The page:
As the Democratic Party girds for the ’06 elections, a pair of articles in The American Prospect by co-editors Paul Starr and Robert Kuttner shed light on the challenges confronting contemporary liberalism and reforms needed to secure its future.
Starr’s “The Liberal Project Now” urges liberals to avoid the trap of becomming “merely defensive and oppositional” and to renew “the principled commitments to liberal ideas” and “liberal innovation.” He offers this challenge to Dems:
Rebuilding a Democratic majority will require a broad and inclusive politics and the acceptance of ideological diversity within the party. As the Republicans support centrists who can win in the blue states, so Democrats — including liberals — will have to support centrists who can win in the red states. Some say the Democrats need only the courage of their convictions to tap a deep well of progressive sentiment, but if there is a latent national majority for that kind of pure and unadulterated liberal politics, it has kept itself well hidden for a long time. The more realistic goal is a government that is responsive to liberal influence on foreign and domestic policy and committed to the constitutional principles in force since the late 1930s.
In “The Death and Life of American Liberalism,” Kuttner argues that the primary reason for the right’s recent success is that it is “a movement, 30 years in the making” and a “smooth machine joined by common ideology.” He cites the power of the GOP’s superior institutional unfrastructure, discipline and echo chamber as formidable GOP assets, in stark contrast to the Dems’ “uncertain trumpet” and failure to fully grasp that “conviction beats waffling.” But he finds cause for Democratic optimism in surveying the current and future political landscape:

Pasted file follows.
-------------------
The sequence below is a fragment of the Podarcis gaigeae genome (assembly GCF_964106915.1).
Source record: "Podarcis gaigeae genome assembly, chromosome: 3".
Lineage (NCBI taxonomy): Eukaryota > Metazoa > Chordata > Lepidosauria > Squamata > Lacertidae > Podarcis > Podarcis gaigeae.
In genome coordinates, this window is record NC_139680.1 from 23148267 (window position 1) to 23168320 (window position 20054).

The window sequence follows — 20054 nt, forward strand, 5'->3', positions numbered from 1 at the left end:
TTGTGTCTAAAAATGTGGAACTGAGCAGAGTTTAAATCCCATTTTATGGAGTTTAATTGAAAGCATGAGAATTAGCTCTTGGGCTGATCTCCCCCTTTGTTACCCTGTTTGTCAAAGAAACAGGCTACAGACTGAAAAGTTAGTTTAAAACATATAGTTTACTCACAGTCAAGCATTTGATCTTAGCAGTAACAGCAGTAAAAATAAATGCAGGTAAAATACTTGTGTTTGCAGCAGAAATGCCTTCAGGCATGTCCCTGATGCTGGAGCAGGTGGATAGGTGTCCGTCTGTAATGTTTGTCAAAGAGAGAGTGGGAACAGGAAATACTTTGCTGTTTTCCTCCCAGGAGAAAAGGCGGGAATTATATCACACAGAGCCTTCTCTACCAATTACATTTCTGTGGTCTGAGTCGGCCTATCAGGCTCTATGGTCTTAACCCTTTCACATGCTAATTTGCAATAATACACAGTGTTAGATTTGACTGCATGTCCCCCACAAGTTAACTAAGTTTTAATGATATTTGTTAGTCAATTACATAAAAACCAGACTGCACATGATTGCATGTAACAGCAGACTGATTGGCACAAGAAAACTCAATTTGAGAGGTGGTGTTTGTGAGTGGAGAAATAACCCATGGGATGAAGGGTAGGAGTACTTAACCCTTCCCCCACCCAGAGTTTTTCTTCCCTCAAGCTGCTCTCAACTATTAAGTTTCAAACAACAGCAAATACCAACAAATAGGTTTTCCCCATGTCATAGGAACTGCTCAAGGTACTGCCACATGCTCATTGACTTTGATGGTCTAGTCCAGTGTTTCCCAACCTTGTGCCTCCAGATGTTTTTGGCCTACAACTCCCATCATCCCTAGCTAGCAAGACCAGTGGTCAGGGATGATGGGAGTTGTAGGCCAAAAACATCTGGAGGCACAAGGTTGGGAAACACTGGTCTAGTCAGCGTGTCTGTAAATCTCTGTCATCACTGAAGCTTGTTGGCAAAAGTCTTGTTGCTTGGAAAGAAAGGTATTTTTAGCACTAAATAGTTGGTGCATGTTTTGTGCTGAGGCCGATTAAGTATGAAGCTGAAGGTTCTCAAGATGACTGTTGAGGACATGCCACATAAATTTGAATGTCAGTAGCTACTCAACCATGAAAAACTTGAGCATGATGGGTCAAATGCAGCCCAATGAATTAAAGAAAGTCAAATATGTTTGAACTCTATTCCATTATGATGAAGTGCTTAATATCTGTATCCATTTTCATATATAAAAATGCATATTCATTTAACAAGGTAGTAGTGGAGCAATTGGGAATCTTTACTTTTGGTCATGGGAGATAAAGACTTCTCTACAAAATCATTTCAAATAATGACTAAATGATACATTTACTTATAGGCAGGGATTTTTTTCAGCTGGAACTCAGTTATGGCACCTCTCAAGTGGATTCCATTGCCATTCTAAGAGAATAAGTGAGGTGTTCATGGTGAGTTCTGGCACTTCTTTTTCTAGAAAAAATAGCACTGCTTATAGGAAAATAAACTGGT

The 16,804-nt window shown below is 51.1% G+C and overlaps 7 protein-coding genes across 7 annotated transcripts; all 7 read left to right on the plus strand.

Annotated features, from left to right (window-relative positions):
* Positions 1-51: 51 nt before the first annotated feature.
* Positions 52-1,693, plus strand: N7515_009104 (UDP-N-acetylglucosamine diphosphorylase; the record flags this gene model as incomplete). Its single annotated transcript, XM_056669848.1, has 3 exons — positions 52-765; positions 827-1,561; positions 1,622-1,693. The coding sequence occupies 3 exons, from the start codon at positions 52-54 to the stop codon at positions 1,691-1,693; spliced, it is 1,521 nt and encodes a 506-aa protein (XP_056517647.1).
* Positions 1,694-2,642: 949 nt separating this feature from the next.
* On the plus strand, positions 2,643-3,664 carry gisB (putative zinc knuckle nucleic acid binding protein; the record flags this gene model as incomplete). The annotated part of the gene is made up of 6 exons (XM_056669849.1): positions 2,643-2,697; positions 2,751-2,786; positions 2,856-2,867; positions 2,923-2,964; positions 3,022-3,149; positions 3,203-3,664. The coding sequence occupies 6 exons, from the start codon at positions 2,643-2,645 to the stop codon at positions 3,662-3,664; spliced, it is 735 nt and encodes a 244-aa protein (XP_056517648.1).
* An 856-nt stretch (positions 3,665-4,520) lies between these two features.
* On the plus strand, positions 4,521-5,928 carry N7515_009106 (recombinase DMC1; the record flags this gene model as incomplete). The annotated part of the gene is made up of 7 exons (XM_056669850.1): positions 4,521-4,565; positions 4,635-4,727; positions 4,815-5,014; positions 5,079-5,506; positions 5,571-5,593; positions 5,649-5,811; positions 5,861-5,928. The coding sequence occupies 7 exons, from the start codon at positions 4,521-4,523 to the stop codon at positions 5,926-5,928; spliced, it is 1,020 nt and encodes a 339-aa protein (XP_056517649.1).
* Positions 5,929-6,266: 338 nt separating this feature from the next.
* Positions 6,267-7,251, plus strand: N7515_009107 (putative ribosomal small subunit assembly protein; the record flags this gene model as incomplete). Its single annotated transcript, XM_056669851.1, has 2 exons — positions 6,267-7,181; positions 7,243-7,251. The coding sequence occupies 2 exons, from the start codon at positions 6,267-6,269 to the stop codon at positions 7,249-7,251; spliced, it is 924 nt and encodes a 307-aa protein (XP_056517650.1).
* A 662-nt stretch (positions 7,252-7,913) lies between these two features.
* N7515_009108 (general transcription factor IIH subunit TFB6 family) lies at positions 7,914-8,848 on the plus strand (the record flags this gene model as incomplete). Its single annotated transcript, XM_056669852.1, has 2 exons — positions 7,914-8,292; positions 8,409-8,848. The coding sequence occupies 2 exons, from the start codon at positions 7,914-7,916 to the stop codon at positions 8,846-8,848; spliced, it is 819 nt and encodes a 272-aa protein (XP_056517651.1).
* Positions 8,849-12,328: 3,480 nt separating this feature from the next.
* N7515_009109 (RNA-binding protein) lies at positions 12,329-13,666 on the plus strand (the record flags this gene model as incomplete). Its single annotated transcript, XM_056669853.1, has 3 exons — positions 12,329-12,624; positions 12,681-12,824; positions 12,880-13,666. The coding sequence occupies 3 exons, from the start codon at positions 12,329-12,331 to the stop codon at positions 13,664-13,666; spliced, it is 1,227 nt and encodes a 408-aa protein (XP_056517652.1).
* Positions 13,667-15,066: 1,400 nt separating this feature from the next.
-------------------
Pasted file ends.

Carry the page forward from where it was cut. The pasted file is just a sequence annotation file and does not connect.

And yet, this overpowering structural tilt conceals some surprisingly good news. Despite its immense advantages, the right barely prevailed in the last two presidential elections, even against feckless Democratic campaigns. The superior infrastructure just offset the extremism. The country remains skeptical about most Republican policies, from Social Security privatization to the assault on the courts. As John B. Judis and Ruy Teixeira have documented, potentially liberal groups are demographically ascendant. There is a latent liberal majority, if liberals can once again learn to do politics.
Kuttner counsels Dems to become more vigorous champions of “the economic struggles of ordinary citizens” and argues that “a resurgent Democratic Party built on progressivism would be more worth having” than a centrist party based on moderation. He concludes with this observation:
The resurgence of liberalism and the Democratic Party, when it comes, will necessarily be grass roots as well as intellectual or professional. A new generation of think tanks and message machines can help, but in a democracy, the ultimate test is whether a program animates voters. Democratic candidates will shed their temporizing not when a linguistic expert gives them better packaging but when voters demonstrate that a muscular progressivism that addresses the plight of the common American is a winning politics.
Kuttner’s and Starr’s articles, along with Meyerson’s piece cited below, show why The American Prospect should be a regular bookmark for Dems. TAP offers its readers a lot free of charge, but subscribers help to make a worthy investment in a more focused Democratic vision.